Can I first say, on using women as a reason to vote against the Bill, that I spoke about my own personal experiences last week? I remind those on the Opposition Benches that women and men are equal in law, so it all applies to women.
I want to raise the concerns of my constituents about the fundamental right to peaceful protest. It is important to make one thing clear: the Bill includes nothing that will threaten the genuine rights of people to engage in protests. What it does is address all those people who glue themselves to trains and buses, and block access to hospitals when somebody could need life-saving treatment. Those protests are not simply inconvenient; they make life intolerable for people living or working around them. This is about balancing the genuine and fundamental right that we shall have to protest. In short, the checks and balances remain firmly in place. I hope that the Minister in summing up will confirm that that is correct.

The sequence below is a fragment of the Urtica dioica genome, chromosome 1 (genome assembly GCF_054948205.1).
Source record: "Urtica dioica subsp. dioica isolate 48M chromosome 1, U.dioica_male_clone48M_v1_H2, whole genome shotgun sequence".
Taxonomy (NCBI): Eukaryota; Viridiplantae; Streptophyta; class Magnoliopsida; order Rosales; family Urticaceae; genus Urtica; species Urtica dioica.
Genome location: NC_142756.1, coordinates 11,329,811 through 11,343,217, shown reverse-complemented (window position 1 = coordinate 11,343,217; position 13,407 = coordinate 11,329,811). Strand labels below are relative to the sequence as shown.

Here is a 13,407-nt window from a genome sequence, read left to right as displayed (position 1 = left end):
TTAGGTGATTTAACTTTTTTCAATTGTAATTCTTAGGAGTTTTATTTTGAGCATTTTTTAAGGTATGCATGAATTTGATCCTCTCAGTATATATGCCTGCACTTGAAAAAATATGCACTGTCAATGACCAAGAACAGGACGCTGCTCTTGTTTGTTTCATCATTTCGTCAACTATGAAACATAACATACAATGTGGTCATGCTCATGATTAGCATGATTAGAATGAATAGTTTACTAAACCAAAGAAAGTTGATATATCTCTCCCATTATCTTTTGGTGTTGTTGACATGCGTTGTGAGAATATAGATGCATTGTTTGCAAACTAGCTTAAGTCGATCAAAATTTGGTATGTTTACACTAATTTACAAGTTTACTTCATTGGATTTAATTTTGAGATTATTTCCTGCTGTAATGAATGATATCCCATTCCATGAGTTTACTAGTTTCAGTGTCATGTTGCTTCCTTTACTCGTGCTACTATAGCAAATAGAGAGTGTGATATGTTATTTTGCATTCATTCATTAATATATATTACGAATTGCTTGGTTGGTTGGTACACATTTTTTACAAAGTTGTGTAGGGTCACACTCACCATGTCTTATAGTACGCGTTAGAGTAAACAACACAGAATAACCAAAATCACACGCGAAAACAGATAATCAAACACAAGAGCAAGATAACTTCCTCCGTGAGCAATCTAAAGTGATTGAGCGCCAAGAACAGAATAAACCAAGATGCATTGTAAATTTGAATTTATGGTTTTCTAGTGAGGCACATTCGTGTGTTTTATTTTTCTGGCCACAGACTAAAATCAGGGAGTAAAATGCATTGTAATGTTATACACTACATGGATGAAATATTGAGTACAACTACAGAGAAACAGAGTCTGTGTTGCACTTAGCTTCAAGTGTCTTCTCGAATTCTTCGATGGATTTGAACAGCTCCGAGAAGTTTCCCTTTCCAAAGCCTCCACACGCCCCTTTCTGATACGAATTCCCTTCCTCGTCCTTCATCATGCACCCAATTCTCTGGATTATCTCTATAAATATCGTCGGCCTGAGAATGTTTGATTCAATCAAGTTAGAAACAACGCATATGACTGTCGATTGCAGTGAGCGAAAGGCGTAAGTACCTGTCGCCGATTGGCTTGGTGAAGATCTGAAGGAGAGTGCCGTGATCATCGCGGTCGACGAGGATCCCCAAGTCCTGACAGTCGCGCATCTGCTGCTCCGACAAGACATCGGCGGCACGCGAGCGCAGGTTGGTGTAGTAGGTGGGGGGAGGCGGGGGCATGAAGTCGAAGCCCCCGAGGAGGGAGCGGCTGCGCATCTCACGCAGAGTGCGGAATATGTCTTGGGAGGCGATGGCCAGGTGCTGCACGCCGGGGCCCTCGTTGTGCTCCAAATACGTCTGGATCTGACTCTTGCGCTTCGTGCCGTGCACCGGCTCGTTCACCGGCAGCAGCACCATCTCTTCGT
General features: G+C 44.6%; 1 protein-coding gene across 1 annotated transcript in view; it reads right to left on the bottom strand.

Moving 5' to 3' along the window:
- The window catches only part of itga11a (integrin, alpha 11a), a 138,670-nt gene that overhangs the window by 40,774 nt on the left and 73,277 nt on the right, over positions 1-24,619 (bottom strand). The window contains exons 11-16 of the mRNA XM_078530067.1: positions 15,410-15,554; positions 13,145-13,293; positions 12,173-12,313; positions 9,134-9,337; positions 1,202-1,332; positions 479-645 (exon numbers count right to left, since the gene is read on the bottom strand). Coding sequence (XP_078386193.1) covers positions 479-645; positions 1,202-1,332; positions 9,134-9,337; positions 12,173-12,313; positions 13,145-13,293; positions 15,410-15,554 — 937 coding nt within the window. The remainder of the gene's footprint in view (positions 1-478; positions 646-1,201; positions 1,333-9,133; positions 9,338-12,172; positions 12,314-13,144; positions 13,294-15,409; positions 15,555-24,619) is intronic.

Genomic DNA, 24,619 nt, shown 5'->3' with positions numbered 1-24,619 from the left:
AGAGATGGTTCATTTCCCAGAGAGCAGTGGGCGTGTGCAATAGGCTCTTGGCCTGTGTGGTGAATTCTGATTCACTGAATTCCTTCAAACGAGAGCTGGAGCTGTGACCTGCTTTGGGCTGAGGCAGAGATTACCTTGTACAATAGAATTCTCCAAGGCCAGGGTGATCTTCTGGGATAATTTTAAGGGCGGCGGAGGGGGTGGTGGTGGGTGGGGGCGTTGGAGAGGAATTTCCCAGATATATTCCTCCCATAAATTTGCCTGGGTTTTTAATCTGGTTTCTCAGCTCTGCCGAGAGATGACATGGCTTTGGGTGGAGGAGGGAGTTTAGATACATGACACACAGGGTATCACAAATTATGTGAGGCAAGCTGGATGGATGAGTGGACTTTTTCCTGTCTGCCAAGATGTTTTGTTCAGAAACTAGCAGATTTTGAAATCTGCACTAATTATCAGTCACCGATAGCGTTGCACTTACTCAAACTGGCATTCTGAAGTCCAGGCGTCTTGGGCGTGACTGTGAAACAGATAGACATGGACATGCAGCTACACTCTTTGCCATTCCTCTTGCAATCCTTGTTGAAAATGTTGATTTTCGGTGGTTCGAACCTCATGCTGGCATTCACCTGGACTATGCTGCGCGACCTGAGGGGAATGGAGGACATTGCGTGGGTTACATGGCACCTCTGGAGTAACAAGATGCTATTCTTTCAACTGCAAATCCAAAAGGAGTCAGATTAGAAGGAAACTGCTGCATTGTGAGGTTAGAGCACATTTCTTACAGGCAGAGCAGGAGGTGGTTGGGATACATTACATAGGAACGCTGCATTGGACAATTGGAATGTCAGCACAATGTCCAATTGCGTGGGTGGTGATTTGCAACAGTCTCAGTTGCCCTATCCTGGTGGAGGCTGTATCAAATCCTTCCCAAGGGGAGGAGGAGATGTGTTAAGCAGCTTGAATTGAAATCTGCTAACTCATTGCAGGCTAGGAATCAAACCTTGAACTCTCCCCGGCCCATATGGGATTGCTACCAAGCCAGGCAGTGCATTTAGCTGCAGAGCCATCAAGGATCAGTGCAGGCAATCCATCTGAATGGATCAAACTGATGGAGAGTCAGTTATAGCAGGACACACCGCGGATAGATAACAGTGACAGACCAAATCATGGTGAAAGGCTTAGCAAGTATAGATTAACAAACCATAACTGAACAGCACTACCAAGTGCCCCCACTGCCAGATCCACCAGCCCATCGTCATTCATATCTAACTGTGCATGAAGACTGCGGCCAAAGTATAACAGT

Like women and men up and down this country, my colleagues on the Government Benches believe in law and order and giving our police the tools that they have asked for—the right tools for the job. The Bill delivers on that pledge. I will briefly touch on some of its key points.
The Bill extends whole-life orders for the premeditated murder of a child and ends the automatic early release of dangerous criminals. It introduces life sentences for killer drivers—those who cause fatal accidents while speeding and racing. It doubles the maximum sentence for assaulting emergency workers. It protects communities from illegal Traveller sites being set up. It introduces tougher community sentences, and it brings in Kay’s law to better protect victims and witnesses in cases of violent and sexual offences. It also ensures that those who desecrate our war memorials face the full force of law after what we witnessed with the Churchill monument and others last year.
I want to tackle those issues and bring in measures that protect my constituents and make our streets safer. That is why I will support the Bill’s Second Reading, to allow it to move to Committee where it will be fully scrutinised. It appals me that the Labour party will vote against a Bill that will bring tougher sentences and protect people such as my constituents in Hyndburn and Haslingden. That once again highlights why so many turned their backs on Labour as it continues to turn its back on the wants and needs of constituents such as mine. I will support the Bill, as I wholeheartedly believe that we should punish criminals.